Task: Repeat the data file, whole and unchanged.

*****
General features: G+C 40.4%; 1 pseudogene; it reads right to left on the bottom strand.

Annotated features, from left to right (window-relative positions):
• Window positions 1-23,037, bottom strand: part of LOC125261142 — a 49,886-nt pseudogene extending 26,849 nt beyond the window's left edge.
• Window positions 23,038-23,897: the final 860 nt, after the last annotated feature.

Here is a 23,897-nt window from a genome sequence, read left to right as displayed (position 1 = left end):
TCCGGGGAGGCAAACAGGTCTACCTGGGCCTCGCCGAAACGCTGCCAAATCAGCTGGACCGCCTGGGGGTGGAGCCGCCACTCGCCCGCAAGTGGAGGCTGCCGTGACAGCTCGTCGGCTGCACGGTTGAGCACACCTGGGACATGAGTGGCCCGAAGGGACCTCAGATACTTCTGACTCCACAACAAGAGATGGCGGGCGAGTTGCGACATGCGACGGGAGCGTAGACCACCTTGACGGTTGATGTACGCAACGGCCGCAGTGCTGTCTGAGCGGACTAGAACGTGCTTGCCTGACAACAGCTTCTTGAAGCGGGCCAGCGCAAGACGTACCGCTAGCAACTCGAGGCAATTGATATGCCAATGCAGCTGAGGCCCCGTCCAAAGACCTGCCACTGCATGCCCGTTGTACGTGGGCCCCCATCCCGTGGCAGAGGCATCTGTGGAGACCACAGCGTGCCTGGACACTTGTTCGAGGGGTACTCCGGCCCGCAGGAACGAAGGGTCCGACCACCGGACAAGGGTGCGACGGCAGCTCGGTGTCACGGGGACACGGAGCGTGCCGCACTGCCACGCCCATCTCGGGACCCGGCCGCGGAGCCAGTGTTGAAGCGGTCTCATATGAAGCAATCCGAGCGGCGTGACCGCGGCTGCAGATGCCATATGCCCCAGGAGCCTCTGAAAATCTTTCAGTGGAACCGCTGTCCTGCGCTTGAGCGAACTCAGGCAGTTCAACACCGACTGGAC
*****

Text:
General features: G+C 40.4%; 1 pseudogene; it reads right to left on the bottom strand.

Annotated features, from left to right (window-relative positions):
• Window positions 1-23,037, bottom strand: part of LOC125261142 — a 49,886-nt pseudogene extending 26,849 nt beyond the window's left edge.
• Window positions 23,038-23,897: the final 860 nt, after the last annotated feature.

Here is a 23,897-nt window from a genome sequence, read left to right as displayed (position 1 = left end):
TCCGGGGAGGCAAACAGGTCTACCTGGGCCTCGCCGAAACGCTGCCAAATCAGCTGGACCGCCTGGGGGTGGAGCCGCCACTCGCCCGCAAGTGGAGGCTGCCGTGACAGCTCGTCGGCTGCACGGTTGAGCACACCTGGGACATGAGTGGCCCGAAGGGACCTCAGATACTTCTGACTCCACAACAAGAGATGGCGGGCGAGTTGCGACATGCGACGGGAGCGTAGACCACCTTGACGGTTGATGTACGCAACGGCCGCAGTGCTGTCTGAGCGGACTAGAACGTGCTTGCCTGACAACAGCTTCTTGAAGCGGGCCAGCGCAAGACGTACCGCTAGCAACTCGAGGCAATTGATATGCCAATGCAGCTGAGGCCCCGTCCAAAGACCTGCCACTGCATGCCCGTTGTACGTGGGCCCCCATCCCGTGGCAGAGGCATCTGTGGAGACCACAGCGTGCCTGGACACTTGTTCGAGGGGTACTCCGGCCCGCAGGAACGAAGGGTCCGACCACCGGACAAGGGTGCGACGGCAGCTCGGTGTCACGGGGACACGGAGCGTGCCGCACTGCCACGCCCATCTCGGGACCCGGCCGCGGAGCCAGTGTTGAAGCGGTCTCATATGAAGCAATCCGAGCGGCGTGACCGCGGCTGCAGATGCCATATGCCCCAGGAGCCTCTGAAAATCTTTCAGTGGAACCGCTGTCCTGCGCTTGAGCGAACTCAGGCAGTTCAACACCGACTGGAC